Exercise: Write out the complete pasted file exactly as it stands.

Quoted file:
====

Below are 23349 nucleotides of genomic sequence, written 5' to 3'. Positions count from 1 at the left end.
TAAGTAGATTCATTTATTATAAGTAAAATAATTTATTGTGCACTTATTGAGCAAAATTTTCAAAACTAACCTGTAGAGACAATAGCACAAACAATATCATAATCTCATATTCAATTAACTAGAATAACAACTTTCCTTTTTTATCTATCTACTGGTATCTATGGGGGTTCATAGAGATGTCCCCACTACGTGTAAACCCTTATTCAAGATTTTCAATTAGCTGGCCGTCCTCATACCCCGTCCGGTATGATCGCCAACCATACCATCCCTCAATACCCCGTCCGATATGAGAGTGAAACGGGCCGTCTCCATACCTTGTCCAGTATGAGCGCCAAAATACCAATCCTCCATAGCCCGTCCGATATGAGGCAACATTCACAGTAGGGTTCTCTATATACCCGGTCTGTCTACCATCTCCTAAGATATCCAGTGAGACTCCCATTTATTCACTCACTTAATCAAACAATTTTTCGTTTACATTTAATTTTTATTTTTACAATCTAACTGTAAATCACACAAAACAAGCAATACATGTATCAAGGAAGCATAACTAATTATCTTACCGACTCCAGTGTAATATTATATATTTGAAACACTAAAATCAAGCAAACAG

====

Below are 23349 nucleotides of genomic sequence, written 5' to 3'. Positions count from 1 at the left end.
TAAGTAGATTCATTTATTATAAGTAAAATAATTTATTGTGCACTTATTGAGCAAAATTTTCAAAACTAACCTGTAGAGACAATAGCACAAACAATATCATAATCTCATATTCAATTAACTAGAATAACAACTTTCCTTTTTTATCTATCTACTGGTATCTATGGGGGTTCATAGAGATGTCCCCACTACGTGTAAACCCTTATTCAAGATTTTCAATTAGCTGGCCGTCCTCATACCCCGTCCGGTATGATCGCCAACCATACCATCCCTCAATACCCCGTCCGATATGAGAGTGAAACGGGCCGTCTCCATACCTTGTCCAGTATGAGCGCCAAAATACCAATCCTCCATAGCCCGTCCGATATGAGGCAACATTCACAGTAGGGTTCTCTATATACCCGGTCTGTCTACCATCTCCTAAGATATCCAGTGAGACTCCCATTTATTCACTCACTTAATCAAACAATTTTTCGTTTACATTTAATTTTTATTTTTACAATCTAACTGTAAATCACACAAAACAAGCAATACATGTATCAAGGAAGCATAACTAATTATCTTACCGACTCCAGTGTAATATTATATATTTGAAACACTAAAATCAAGCAAACAG